Those aren’t small, insignificant differences – we’re talking double the pay increase, at least, by moving company. Clearly, it pays to go elsewhere.

Jennifer Government

Friday, August 3rd, 2012 | Books

Jack having mentioned Jennifer Government a few times, I decided it was worth giving a read.

It’s a science fiction book, though set in the present day, except that society has taken a very different course of action. Capitalism has been allowed to run rampant and now almost everything is privatised – even the police is a private company. It was almost about to say “even the healthcare system”, but then I remembered that isn’t some kind of horrible nightmare, that is just present-day United States.

I enjoyed it, but to discuss the reasons why would only end in spoilers, so I will simply say, if you’re a fan of Brave New World and Nineteen Eighty-Four, then you’ll probably enjoy this.

Re: Capitalism is a scapegoat for crunch

Saturday, October 25th, 2008 | Religion & Politics, Thoughts

Emily Barran has written an excellent feature on how capitalism is being blamed for the economic crunch in the October 24th edition of LS2.

While it’s easy to blame banking executives, she rightly points out people aren’t pointing the fingers at themselves after taking out 100% mortgages that realisticlly, they could never really afford. I was listening to a woman who is now a single parent complaining the bank was repossessing her house. Of course they are. Indeed, as a shakeholder in Nothern Rock now it has been nationalised I insist they do repossess your house to get their money back. You can’t afford your house, move to a cheaper one, they are desperate to sell them at the moment.

And what exactly is the result of the credit crunch anyway? Having discussed it on my podcast, neither myself nor Gijsbert said we had changed our lifestyle because of it. How has it really affected your life? Probably not that much. A capitalism economy fluctuates, that doesn’t given you an excuse to take out a massive loan then complain when you can’t make the payments. That just makes you an idiot.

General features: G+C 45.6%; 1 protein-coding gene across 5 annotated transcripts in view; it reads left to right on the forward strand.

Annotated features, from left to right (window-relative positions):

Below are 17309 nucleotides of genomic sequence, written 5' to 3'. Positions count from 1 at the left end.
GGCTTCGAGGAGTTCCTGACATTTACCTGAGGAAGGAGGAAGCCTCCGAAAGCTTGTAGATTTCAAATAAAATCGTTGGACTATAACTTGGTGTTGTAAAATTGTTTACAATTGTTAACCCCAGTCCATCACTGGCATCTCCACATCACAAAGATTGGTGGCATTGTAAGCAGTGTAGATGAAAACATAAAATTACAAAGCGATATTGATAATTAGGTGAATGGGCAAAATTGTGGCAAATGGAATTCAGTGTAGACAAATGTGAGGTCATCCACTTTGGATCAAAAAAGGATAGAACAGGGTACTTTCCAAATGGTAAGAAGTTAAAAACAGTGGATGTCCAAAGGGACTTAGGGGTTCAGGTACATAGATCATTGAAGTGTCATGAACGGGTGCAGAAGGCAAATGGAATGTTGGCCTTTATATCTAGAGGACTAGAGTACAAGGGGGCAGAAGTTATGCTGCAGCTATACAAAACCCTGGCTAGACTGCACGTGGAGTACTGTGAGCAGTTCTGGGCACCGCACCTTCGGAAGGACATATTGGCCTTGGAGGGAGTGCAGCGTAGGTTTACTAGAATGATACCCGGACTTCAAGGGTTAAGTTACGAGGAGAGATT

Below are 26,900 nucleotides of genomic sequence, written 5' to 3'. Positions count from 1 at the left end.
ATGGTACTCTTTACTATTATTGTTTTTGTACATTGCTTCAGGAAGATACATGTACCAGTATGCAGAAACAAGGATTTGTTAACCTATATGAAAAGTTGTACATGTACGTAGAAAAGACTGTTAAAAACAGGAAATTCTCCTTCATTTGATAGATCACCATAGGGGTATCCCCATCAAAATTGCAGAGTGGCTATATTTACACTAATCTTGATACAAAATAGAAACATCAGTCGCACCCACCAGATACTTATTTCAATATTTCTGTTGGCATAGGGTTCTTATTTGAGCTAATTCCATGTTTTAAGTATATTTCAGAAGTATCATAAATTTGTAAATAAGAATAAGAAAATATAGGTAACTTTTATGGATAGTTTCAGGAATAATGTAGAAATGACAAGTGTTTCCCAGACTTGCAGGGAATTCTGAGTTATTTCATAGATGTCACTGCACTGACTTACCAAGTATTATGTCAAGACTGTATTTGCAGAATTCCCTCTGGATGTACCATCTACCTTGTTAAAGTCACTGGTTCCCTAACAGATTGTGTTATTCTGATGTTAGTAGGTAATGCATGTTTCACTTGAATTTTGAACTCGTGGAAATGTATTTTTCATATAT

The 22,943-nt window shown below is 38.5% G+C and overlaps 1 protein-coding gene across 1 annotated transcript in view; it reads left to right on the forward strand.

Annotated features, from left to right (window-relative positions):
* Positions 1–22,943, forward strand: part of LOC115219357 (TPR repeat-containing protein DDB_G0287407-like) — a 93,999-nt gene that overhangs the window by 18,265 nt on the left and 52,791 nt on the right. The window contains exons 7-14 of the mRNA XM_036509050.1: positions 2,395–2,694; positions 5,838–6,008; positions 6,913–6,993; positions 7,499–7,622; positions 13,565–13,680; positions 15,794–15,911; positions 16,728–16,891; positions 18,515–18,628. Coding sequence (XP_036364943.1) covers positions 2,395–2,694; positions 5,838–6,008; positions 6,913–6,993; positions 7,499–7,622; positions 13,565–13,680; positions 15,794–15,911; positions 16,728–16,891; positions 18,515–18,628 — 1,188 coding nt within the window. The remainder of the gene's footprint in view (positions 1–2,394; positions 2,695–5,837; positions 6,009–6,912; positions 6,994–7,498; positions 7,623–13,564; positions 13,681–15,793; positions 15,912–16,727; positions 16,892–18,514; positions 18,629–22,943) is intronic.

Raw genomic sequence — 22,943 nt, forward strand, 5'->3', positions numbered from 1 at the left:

It’s all going a bit wrong

Tuesday, September 30th, 2008 | Religion & Politics, Thoughts

I’m not going to use the phrase economic crisis because we’re not in one. Everything is fine. The only reason we’re in a recession because we decided to call it a recession which then scares everyone and it becomes a self fulfilling prophecy. I would however like to throw a few ideas out there on the current economic climate.

Government’s all over the world are in the middle of nationalising banks. Like everywhere. Iceland’s Glitnir, which I’m told was a rather large bank, has recently been nationalised. Here in the UK, Bradford & Bingley have just gone. We’re still bailing out Northern Rock. Me, my tax money is bailing them out.

Point is, this isn’t how a free market capitalist economy is supposed to work. There shouldn’t be government bail outs, a free market only really works when the market is free. Companies go down, other companies take their place, circle of life and all that jazz.

Surely the way to encourage economic growth in such times is to increase the capitalist freedoms and reduce the socialist state rather than the current trend of increasing the socialist state with government bailouts and suprise taxes. Slash taxes, slash minimum wage, make it more profitable to actually generate profit than go cap in hand to the government.

We’re all moaning about these huge salaries the city big wigs are getting paid then coming to the tax payer for the bail out. Who can blaim them? That’s just common sense. They don’t lose it all when their company goes down to the toilet, most boards are remaining intact when the company is nationalised. Who wouldn’t take up that offer?

If we’re going to this whole capitalist economy (which we are, because it works, get over it) we should just get on with it. The world economy well go down the pan if government’s don’t intervene. But it will be back again. Bigger, better and even stronger than before.